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3378315 
Journal Article 
Postmenopausal Breast Cancer Risk in Relation to Antibodies Specific to Benzo[a]Pyrene, Estradiol and Progesterone 
Glushkov, A; Polenok, E; Kostyanko, M; Antonov, A; Verzhbitskaya, N; Vafin, I; Ragozhina, S 
2016 
e4212 
English 
BACKGROUND: Antibodies might protect against low doses of environmental carcinogens by decreasing systemic uptake, activation of metabolic pathways, and redistribution of carcinogens within the organism. The features of antibody formation in relation to environmental carcinogens and sex steroids under natural conditions should be determined to identify breast cancer risk, then to develop cancer immune prevention strategies.

OBJECTIVES: The purpose of this study was to investigate antibodies specifications to benzo(a)pyrene, estradiol and progesterone in postmenopausal women with invasive breast cancer.

PATIENTS AND METHODS: A semi-quantitative non-competitive immunoassay of IgG antibodies to benzo(a)pyrene (IgG-Bp), estradiol (IgG-Es), and progesterone (IgG-Pg) has conducted. The assay has performed on 322 serum samples from patients with breast cancer and 179 serum samples from healthy postmenopausal women by using low-molecular-weight Bp, Es, and Pg conjugated with bovine serum albumin. ROC analysis has also conducted to determine the odds ratio (OR).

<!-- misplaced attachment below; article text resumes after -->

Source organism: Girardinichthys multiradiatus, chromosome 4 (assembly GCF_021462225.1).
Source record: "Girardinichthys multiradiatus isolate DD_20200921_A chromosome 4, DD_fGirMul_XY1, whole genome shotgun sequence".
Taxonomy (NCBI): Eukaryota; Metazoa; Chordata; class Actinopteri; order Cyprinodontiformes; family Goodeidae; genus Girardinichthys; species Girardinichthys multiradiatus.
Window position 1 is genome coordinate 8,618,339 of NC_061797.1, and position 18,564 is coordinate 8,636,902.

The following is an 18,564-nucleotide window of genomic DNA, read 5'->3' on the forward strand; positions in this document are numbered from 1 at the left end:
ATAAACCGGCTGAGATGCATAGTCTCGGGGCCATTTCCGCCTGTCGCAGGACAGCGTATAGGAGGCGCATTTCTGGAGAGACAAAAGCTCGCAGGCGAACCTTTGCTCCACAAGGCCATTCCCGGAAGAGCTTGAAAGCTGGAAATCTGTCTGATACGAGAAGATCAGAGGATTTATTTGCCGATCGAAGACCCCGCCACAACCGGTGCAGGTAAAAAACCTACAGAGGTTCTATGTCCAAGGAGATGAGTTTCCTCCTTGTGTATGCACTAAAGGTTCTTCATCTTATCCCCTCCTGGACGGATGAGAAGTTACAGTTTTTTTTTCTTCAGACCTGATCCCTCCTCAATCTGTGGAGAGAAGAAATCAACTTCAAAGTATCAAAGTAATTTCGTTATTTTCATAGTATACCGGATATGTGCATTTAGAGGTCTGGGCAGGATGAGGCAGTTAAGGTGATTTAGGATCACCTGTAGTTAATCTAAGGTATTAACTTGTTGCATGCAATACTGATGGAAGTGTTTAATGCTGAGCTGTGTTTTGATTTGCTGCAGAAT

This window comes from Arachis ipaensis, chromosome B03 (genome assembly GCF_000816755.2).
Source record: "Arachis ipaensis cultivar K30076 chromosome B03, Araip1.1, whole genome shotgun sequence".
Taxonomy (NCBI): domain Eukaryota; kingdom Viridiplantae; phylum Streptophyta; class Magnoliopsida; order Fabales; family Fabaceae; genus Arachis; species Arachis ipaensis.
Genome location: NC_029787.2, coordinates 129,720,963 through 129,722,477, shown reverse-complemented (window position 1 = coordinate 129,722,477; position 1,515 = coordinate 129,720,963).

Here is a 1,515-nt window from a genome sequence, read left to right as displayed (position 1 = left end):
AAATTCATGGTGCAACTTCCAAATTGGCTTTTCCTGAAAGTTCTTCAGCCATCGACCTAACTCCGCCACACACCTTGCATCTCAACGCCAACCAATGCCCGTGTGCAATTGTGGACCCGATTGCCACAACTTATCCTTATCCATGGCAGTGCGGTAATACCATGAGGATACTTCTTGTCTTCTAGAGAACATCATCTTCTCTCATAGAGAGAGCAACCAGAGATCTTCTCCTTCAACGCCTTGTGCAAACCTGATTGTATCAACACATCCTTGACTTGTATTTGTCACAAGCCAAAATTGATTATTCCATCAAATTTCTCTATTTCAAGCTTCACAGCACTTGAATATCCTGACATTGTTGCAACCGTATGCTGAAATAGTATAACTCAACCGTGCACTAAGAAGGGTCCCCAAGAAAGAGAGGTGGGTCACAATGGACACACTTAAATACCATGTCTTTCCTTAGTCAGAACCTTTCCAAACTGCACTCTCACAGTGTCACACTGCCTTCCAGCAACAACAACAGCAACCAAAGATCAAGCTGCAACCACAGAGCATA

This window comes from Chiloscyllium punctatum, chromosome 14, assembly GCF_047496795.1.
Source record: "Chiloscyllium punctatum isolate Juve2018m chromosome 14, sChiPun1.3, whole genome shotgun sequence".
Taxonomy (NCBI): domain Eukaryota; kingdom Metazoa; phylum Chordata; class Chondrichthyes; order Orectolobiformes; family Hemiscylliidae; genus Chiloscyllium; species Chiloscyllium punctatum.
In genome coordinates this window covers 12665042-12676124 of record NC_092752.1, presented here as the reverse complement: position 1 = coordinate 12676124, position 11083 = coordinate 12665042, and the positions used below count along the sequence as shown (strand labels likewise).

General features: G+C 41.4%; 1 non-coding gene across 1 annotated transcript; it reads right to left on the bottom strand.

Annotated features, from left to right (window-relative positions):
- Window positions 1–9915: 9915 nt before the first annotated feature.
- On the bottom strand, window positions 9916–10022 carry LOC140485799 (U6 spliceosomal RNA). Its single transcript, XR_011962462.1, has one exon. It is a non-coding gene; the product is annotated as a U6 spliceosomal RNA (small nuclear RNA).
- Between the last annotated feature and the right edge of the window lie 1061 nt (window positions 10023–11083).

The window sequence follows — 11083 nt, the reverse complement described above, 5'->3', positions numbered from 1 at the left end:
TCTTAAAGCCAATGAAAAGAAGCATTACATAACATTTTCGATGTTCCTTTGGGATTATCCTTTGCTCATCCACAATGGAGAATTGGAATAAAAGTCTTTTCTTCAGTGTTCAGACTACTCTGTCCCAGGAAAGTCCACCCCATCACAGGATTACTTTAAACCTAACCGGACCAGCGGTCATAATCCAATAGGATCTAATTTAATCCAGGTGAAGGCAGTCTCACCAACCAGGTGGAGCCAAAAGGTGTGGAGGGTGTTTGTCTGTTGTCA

RESULTS: Combination of the high levels of IgG-Bp and IgG-Es without IpG-Pg was more frequent in breast cancer patients than that in healthy women, and the OR has increased to 3.8. Combination of the high levels of IgG-Pg with high levels of both IgG-Bp and IgG-Es were significantly more frequent in breast cancer patients (36.9%) than that in healthy women (5.6%), and the OR increased to 11.7. These differences have peculiarly expressed in breast cancer patients with hormone status ER+/PR- (OR = 26.7). The minimum OR (0.4) has obtained at low levels of the three antibodies.

CONCLUSIONS: Immunoassay of antibodies against environmental carcinogens and sex steroid hormones could use to detect breast cancer risk. Induction of antibodies against Bp for cancer immunoprevention could lead to antibody formation against steroid hormones, thereby increasing breast cancer risk. 
IRIS
• Benzo(a)pyrene (BaP)
     August 2016 Update
          Human Studies